There's always been a massive price difference between the pro and standard version, $500 and free. The pro version looks like fun but it's way over priced. Cut it in half and I think a lot more would consider it. Google was mostly feeding off designers that are software challenged so they were able to keep the price high because they really didn't care if it sold or not since the focus was the free consumer version. I think they'll be in for an ugly surprise if they try to charge for Sketch Up the basic version so I doubt that's in the works. I'd expect fewer upgrades and more versions with the pricing being more distributed between the free standard version and hopefully a cheaper pro version.
    • by tangent ( 3677 )

      $500 is not expensive for 3D software, and it's more than fair for what you get:

      • Additional 2D and 3D exporters and importers - Plugins for these tend to cost $50+ per format for other packages. (Examples: 1 [skinprops.com], 2 [kuroyumes-...ntzone.com].) And, that's without getting into CAD loaders which are often much [luxology.com] more [okino.com] expensive [cadlook.com].

      • Dynamic component creation - If this were a plugin, I'd expect to pay $50-100 for it.

      • LayOut - This addition to the package obsoleted a $300 Illustrator plugin [hotdoor.com] I used to use to achieve the same end.

      • Direct Support

  • Well, so much for ever getting that Linux version :(
    • I've never seen any of the development team for SketchUp suggest that there ever would be a Linux version. They seem to be content that at least some of the free versions run under Wine. Presuming you have proper 3d hardware acceleration running under Wine. Hell the developers are recommending other companies iOS software to people requesting _something_ for Android.

      I gave up on having any real hope for a Linux release over a year ago. The SketchUp developers just don't seem to get the fact that they have a

  • I have been hoping that Google would have published the Sketchup data structure and released the Sketchup to AutoCad file exporter.

    A recent book, titled roughly The Power of Free used Google as an example of a firm that gave away a valuable service in return for a more modest income from side businesses ancillary to what they gave away. (Gmail and Search are examples of this).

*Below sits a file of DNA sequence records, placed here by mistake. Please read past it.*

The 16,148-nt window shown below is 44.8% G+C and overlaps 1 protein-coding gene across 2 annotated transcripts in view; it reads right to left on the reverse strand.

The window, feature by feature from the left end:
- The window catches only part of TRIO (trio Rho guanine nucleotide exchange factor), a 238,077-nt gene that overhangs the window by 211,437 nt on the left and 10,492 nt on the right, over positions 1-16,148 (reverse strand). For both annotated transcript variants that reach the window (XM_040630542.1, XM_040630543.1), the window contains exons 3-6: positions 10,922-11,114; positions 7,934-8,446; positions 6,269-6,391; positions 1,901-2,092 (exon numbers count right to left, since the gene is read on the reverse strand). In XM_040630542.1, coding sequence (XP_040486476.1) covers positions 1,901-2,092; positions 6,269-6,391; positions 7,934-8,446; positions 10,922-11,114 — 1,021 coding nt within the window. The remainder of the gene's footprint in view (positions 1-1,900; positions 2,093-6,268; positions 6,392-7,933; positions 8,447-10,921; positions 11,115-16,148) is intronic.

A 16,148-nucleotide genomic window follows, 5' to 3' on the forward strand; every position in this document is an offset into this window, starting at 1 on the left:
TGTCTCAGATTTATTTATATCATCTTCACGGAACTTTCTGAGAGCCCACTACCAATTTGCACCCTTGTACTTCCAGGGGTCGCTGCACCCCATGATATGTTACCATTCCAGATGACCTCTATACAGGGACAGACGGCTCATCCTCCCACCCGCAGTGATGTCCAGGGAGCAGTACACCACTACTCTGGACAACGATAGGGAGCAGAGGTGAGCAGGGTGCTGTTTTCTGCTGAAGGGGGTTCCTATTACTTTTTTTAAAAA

I was hoping that Google would see Sketchup as a candidate for fitting into that same business model. Sketchup is one of the most app

    • I have a suspicion that the 'solution' to this is going to have to be someone re-implementing the SketchUp UI to fit over Blender, and or InkScape. Personally I would prefer it to sit on top of Blender because there are already tools that are well known for printing components from Blender on a 3d printer, but I wouldn't be surprised if someone has (or is working on) the same sort of process for SVG file based component designs.

      A lot of 3d printer models are already being started in SketchUp, but then one h

  • Can't see this beeing good for Sketchup in any way. Will probably turn into a free viewer-only version in no time. Without export functionality.

  • My wife is an Architect but she qualified too soon to get experience with CAD. So when the time came to buy a copies of autocad and revit she was totally stumped by their complexity. She bought a commercial copy of sketchup for this reason. It is 3D CAD without the clutter. The concepts are easier to learn, and it made a transition to revit possible.

  • by Faraday's Sloth ( 720456 ) on Friday April 27, 2012 @05:58AM (#39818519)
    I have a fairly good clue of what's going on since the company I work for (Tekla) got recently acquired by Trimble. Except for long term roadmap, they've pretty much left us alone (at least it seems that way to us programmers). Trimble wants to create a competetive vertical solution in the construction industry to compete with Autodesk's toolchain. Autodesk pretty much dominates the construction industry, and their ecosystem is proprietary and closed. The counterbalance to this is a developing toolchain of tools built around the IFC format which is standardized and open. Trimble already had most of the other pieces in a complete architect-to-the-construction yard toolchain except for an archictecture software, and now they have it. This means, there is now true competition in the construction segment offering information tools, and not only Autodesk and Autodesk. This sort of competition is good, people.At least so far the non-Autodesk parties try to break their dominant position with collaborative tools and an open format. Of course, what the situation will be in the future? Who knows.
  • I think that is amazing, and they should sell off all the other ones they put back on the shelf when they closed the lab down, make some extra cash back for all those great ideas they invested in.

  • As an architect who has used sketchup for the past 10 years this might not be a terrible thing, although that depends on Trimble -- a company I know nothing about.

    Google did increase the speed of the modeller as well as fix several bugs (shadow bug, in particular) but these took longer than seemed necessary -- focusing instead on (reasonably enough) features to integrate it with google earth, as well as some gimicky 'styles'. But it stagnated as a professional modeller. The big improvements have come fr
  • Check out this unofficial source for information about the Trimble Acquisition of Sketchup. [trimblesketchup.com] It has links to a bunch of the news articles, and a write up about Trimble. Do you know what kind of industries they are in already? I think Google is leaving Sketchup in good hands.